Union Solidarity with Immigrant Workers


The AFL-CIO is training union leaders and officials how to help protect undocumented immigrants. This is needed because the workers our unions represent are threatened daily by the possibility of raids and deportations under President Trump’s agenda.

Union leaders and members will be trained to learn their rights and organize coalitions with elected officials and community leaders.

That may come as a surprise to some people. People saw unions as being hostile to undocumented immigrants. These immigrants would, in past times, be seen as a way to drive wages down and be used by employers as strike-breakers.

Does the recent organized labor support of immigrants contradict history? It depends upon which history you are talking about.

In the late 19th and early 20th centuries, early labor movements consisted of skilled trade unions. These crafts were the original basis of organized labor, but they were not what unions became as early as the post-World War I era.

Organizing campaigns at auto factories showed an expansion of factory workers being represented and being paid sustainable wages and fringe benefits such as health care, paid vacations and paid time off for sick leave.

The Ku Klux Klan and nativist groups were the leaders in anti-immigrant campaigns of the 1920s, which sought to exclude immigration from Southern and Eastern Europe, as well as Asia. Proponents of junk science sought to stereotype African-Americans, Mexicans, Jews, Italians and Greeks. This coincided with the rise of Adolf Hitler, Benito Mussolini and other political movements based on bigoted ideas.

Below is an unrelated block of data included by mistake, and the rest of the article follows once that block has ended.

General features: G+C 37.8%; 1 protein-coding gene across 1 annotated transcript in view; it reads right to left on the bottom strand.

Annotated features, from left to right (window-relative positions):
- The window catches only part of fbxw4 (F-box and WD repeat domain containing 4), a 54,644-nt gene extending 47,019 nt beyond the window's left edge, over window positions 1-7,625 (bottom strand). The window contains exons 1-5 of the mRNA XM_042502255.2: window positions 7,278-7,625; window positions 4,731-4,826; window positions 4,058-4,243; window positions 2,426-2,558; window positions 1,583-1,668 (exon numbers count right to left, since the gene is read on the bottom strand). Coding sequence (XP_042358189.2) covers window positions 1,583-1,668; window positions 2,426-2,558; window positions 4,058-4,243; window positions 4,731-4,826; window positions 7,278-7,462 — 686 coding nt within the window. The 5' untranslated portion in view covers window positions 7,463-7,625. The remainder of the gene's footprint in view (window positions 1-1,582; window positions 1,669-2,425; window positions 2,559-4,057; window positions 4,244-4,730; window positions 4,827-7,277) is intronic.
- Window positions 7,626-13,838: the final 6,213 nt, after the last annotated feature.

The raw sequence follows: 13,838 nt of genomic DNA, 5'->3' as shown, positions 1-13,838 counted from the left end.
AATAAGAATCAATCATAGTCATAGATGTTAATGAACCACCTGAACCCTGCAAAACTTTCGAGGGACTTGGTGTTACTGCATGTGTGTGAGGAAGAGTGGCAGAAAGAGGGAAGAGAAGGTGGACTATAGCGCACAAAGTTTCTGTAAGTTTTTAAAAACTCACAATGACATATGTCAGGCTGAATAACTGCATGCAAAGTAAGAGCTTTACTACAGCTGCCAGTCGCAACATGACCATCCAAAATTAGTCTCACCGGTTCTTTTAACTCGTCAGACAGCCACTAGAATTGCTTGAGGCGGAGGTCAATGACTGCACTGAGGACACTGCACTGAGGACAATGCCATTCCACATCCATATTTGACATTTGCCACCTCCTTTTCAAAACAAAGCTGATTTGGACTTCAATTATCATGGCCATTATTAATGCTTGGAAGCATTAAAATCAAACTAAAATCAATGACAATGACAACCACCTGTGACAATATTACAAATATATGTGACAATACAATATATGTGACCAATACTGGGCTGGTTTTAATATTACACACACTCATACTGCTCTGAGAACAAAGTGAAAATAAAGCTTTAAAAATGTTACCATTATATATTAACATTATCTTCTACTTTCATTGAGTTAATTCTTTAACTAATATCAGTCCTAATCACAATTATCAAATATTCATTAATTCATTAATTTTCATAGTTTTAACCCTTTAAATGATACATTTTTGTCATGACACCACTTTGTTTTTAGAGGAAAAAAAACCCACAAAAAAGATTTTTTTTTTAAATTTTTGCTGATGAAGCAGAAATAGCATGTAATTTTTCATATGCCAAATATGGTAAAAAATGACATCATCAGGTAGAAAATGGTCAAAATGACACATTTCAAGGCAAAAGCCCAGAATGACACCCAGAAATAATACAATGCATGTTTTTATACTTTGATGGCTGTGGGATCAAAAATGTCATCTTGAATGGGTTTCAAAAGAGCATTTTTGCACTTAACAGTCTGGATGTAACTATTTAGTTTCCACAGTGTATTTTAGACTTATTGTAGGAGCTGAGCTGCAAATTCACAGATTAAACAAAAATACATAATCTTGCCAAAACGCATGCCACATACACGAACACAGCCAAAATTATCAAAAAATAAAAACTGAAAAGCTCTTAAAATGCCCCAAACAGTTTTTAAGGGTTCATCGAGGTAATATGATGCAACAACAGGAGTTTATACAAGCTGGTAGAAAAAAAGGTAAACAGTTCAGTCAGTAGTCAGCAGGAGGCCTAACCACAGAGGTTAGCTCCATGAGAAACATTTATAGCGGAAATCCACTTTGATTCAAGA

Organized labor was often in the forefront of progressive ideals. Union activists were clearly present during the 1963 March on Washington where Martin Luther King Jr. delivered his “I Have a Dream,” speech.

Today’s effort against forcible removals of working people who are seeking to feed their families and a better life, as our immigrant ancestors did, are part of the AFL-CIO’s efforts supporting decent working conditions for all Americans.

AFL-CIO President Richard Trumka said in February that union efforts to support workers follow labor’s continued traditions.

“Working people deserve to go to work every day without fear for their safety or being harassed,” Trumka said. “They deserve to go out the door and make a living without worrying about their lives being upended. These are sacred tenets people and their union value.”

Some union members fear possible actions by government to take away their guns used for hunting and self-protection. Others may vote on issues relating to abortion or birth control. Some may believe that immigrants threaten their jobs.

If I could speak to each member individually, I would mention one word which represents an important principle. That word is “solidarity.”

Solidarity means organizing for our common prosperity. Solidarity means earning deserved respect for our skills. Solidarity means supporting efforts developing good jobs for wages which sustain our families.

Laurie Stalnaker is the executive secretary-treasurer of the Central Labor Council, AFL-CIO, San Bernardino and Riverside counties.  A longer version of the article appeared in the Press-Enterprise on May 20.

The DC 37 Blog is an online publication of DC 37, AFSCME, which represents 125,000 municipal workers in New York City.

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